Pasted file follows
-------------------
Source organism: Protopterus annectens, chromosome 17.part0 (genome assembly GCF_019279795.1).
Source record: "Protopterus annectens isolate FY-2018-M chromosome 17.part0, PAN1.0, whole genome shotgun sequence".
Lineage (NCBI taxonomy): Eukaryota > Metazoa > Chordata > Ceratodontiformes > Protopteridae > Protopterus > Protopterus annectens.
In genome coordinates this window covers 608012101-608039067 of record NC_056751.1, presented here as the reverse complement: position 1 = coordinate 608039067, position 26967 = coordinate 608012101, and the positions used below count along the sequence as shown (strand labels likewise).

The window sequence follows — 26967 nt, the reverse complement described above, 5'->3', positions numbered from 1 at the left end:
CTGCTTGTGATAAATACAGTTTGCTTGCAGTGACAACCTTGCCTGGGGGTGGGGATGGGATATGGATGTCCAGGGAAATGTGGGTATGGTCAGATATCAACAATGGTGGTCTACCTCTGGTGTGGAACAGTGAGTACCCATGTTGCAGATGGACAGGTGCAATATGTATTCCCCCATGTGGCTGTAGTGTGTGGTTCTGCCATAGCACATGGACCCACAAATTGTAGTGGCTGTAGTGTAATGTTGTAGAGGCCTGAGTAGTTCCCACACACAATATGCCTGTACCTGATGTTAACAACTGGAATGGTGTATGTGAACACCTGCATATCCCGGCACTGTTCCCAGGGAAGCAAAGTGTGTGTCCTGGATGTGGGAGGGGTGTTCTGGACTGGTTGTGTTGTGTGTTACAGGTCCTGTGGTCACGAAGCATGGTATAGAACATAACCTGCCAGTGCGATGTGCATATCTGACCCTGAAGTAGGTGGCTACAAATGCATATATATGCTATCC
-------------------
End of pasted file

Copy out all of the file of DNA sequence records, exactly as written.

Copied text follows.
Source organism: Protopterus annectens, chromosome 17.part0 (genome assembly GCF_019279795.1).
Source record: "Protopterus annectens isolate FY-2018-M chromosome 17.part0, PAN1.0, whole genome shotgun sequence".
Lineage (NCBI taxonomy): Eukaryota > Metazoa > Chordata > Ceratodontiformes > Protopteridae > Protopterus > Protopterus annectens.
In genome coordinates this window covers 608012101-608039067 of record NC_056751.1, presented here as the reverse complement: position 1 = coordinate 608039067, position 26967 = coordinate 608012101, and the positions used below count along the sequence as shown (strand labels likewise).

The window sequence follows — 26967 nt, the reverse complement described above, 5'->3', positions numbered from 1 at the left end:
CTGCTTGTGATAAATACAGTTTGCTTGCAGTGACAACCTTGCCTGGGGGTGGGGATGGGATATGGATGTCCAGGGAAATGTGGGTATGGTCAGATATCAACAATGGTGGTCTACCTCTGGTGTGGAACAGTGAGTACCCATGTTGCAGATGGACAGGTGCAATATGTATTCCCCCATGTGGCTGTAGTGTGTGGTTCTGCCATAGCACATGGACCCACAAATTGTAGTGGCTGTAGTGTAATGTTGTAGAGGCCTGAGTAGTTCCCACACACAATATGCCTGTACCTGATGTTAACAACTGGAATGGTGTATGTGAACACCTGCATATCCCGGCACTGTTCCCAGGGAAGCAAAGTGTGTGTCCTGGATGTGGGAGGGGTGTTCTGGACTGGTTGTGTTGTGTGTTACAGGTCCTGTGGTCACGAAGCATGGTATAGAACATAACCTGCCAGTGCGATGTGCATATCTGACCCTGAAGTAGGTGGCTACAAATGCATATATATGCTATCC